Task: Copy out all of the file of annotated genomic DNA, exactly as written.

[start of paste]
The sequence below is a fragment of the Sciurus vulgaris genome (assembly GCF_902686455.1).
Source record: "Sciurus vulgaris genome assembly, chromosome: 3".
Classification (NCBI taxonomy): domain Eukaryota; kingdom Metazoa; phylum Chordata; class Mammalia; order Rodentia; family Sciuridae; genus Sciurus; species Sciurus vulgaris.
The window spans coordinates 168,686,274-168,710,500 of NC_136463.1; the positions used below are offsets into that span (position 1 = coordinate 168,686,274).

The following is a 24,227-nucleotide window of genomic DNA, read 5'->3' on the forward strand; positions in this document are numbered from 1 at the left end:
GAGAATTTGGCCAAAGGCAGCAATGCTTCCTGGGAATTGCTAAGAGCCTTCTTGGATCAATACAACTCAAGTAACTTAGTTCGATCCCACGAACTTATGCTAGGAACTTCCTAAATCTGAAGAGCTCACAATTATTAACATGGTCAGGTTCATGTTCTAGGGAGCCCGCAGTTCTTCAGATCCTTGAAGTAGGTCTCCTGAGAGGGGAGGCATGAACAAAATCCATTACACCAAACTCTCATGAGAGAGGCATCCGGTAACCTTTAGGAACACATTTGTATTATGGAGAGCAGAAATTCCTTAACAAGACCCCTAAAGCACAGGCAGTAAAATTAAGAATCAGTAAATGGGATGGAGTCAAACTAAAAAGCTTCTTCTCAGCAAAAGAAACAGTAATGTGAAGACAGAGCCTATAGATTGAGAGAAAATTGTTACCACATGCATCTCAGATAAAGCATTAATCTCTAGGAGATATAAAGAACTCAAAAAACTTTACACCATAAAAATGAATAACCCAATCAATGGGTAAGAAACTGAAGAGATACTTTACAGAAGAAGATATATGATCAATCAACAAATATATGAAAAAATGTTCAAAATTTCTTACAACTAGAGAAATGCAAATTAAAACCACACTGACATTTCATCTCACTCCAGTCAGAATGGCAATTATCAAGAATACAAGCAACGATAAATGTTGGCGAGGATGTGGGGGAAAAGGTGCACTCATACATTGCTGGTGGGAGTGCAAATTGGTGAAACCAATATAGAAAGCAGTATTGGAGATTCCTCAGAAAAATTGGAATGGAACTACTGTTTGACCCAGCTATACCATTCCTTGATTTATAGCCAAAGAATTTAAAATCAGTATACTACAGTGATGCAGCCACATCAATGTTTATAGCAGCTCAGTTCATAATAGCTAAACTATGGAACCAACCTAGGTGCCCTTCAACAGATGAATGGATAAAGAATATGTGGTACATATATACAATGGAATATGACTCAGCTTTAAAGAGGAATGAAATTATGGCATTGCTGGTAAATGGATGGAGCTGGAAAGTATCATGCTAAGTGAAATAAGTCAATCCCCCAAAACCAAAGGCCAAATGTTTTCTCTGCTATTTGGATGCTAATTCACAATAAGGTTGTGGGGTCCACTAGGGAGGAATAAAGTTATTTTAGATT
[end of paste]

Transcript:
The sequence below is a fragment of the Sciurus vulgaris genome (assembly GCF_902686455.1).
Source record: "Sciurus vulgaris genome assembly, chromosome: 3".
Classification (NCBI taxonomy): domain Eukaryota; kingdom Metazoa; phylum Chordata; class Mammalia; order Rodentia; family Sciuridae; genus Sciurus; species Sciurus vulgaris.
The window spans coordinates 168,686,274-168,710,500 of NC_136463.1; the positions used below are offsets into that span (position 1 = coordinate 168,686,274).

The following is a 24,227-nucleotide window of genomic DNA, read 5'->3' on the forward strand; positions in this document are numbered from 1 at the left end:
GAGAATTTGGCCAAAGGCAGCAATGCTTCCTGGGAATTGCTAAGAGCCTTCTTGGATCAATACAACTCAAGTAACTTAGTTCGATCCCACGAACTTATGCTAGGAACTTCCTAAATCTGAAGAGCTCACAATTATTAACATGGTCAGGTTCATGTTCTAGGGAGCCCGCAGTTCTTCAGATCCTTGAAGTAGGTCTCCTGAGAGGGGAGGCATGAACAAAATCCATTACACCAAACTCTCATGAGAGAGGCATCCGGTAACCTTTAGGAACACATTTGTATTATGGAGAGCAGAAATTCCTTAACAAGACCCCTAAAGCACAGGCAGTAAAATTAAGAATCAGTAAATGGGATGGAGTCAAACTAAAAAGCTTCTTCTCAGCAAAAGAAACAGTAATGTGAAGACAGAGCCTATAGATTGAGAGAAAATTGTTACCACATGCATCTCAGATAAAGCATTAATCTCTAGGAGATATAAAGAACTCAAAAAACTTTACACCATAAAAATGAATAACCCAATCAATGGGTAAGAAACTGAAGAGATACTTTACAGAAGAAGATATATGATCAATCAACAAATATATGAAAAAATGTTCAAAATTTCTTACAACTAGAGAAATGCAAATTAAAACCACACTGACATTTCATCTCACTCCAGTCAGAATGGCAATTATCAAGAATACAAGCAACGATAAATGTTGGCGAGGATGTGGGGGAAAAGGTGCACTCATACATTGCTGGTGGGAGTGCAAATTGGTGAAACCAATATAGAAAGCAGTATTGGAGATTCCTCAGAAAAATTGGAATGGAACTACTGTTTGACCCAGCTATACCATTCCTTGATTTATAGCCAAAGAATTTAAAATCAGTATACTACAGTGATGCAGCCACATCAATGTTTATAGCAGCTCAGTTCATAATAGCTAAACTATGGAACCAACCTAGGTGCCCTTCAACAGATGAATGGATAAAGAATATGTGGTACATATATACAATGGAATATGACTCAGCTTTAAAGAGGAATGAAATTATGGCATTGCTGGTAAATGGATGGAGCTGGAAAGTATCATGCTAAGTGAAATAAGTCAATCCCCCAAAACCAAAGGCCAAATGTTTTCTCTGCTATTTGGATGCTAATTCACAATAAGGTTGTGGGGTCCACTAGGGAGGAATAAAGTTATTTTAGATT